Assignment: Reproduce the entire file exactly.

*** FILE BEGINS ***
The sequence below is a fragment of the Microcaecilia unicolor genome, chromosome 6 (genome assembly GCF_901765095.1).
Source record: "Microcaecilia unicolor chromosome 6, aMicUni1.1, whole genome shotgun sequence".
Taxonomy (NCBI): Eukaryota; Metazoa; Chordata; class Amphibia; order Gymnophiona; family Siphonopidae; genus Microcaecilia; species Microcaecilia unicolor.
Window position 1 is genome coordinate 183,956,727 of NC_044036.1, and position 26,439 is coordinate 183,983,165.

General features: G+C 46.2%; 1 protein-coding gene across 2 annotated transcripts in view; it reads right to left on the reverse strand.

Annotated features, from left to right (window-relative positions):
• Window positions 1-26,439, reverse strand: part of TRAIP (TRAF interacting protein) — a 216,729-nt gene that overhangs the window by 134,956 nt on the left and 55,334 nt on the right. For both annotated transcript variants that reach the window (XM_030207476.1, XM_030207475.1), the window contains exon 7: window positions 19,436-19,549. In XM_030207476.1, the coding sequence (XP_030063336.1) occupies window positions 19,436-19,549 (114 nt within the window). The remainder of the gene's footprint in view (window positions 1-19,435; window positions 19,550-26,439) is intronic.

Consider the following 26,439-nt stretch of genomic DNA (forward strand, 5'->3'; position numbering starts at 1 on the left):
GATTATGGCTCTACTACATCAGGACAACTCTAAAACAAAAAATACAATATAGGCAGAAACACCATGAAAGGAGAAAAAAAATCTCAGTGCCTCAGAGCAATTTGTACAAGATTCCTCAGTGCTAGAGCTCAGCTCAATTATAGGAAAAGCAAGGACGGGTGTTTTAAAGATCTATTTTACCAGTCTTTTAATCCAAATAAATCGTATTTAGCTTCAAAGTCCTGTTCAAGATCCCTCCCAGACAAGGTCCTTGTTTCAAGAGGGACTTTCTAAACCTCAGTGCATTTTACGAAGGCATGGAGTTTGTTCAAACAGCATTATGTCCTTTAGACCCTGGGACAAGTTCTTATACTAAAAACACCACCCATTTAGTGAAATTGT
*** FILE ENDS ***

The sequence below is a fragment of the Microcaecilia unicolor genome, chromosome 6 (genome assembly GCF_901765095.1).
Source record: "Microcaecilia unicolor chromosome 6, aMicUni1.1, whole genome shotgun sequence".
Taxonomy (NCBI): Eukaryota; Metazoa; Chordata; class Amphibia; order Gymnophiona; family Siphonopidae; genus Microcaecilia; species Microcaecilia unicolor.
Window position 1 is genome coordinate 183,956,727 of NC_044036.1, and position 26,439 is coordinate 183,983,165.

General features: G+C 46.2%; 1 protein-coding gene across 2 annotated transcripts in view; it reads right to left on the reverse strand.

Annotated features, from left to right (window-relative positions):
• Window positions 1-26,439, reverse strand: part of TRAIP (TRAF interacting protein) — a 216,729-nt gene that overhangs the window by 134,956 nt on the left and 55,334 nt on the right. For both annotated transcript variants that reach the window (XM_030207476.1, XM_030207475.1), the window contains exon 7: window positions 19,436-19,549. In XM_030207476.1, the coding sequence (XP_030063336.1) occupies window positions 19,436-19,549 (114 nt within the window). The remainder of the gene's footprint in view (window positions 1-19,435; window positions 19,550-26,439) is intronic.

Consider the following 26,439-nt stretch of genomic DNA (forward strand, 5'->3'; position numbering starts at 1 on the left):
GATTATGGCTCTACTACATCAGGACAACTCTAAAACAAAAAATACAATATAGGCAGAAACACCATGAAAGGAGAAAAAAAATCTCAGTGCCTCAGAGCAATTTGTACAAGATTCCTCAGTGCTAGAGCTCAGCTCAATTATAGGAAAAGCAAGGACGGGTGTTTTAAAGATCTATTTTACCAGTCTTTTAATCCAAATAAATCGTATTTAGCTTCAAAGTCCTGTTCAAGATCCCTCCCAGACAAGGTCCTTGTTTCAAGAGGGACTTTCTAAACCTCAGTGCATTTTACGAAGGCATGGAGTTTGTTCAAACAGCATTATGTCCTTTAGACCCTGGGACAAGTTCTTATACTAAAAACACCACCCATTTAGTGAAATTGT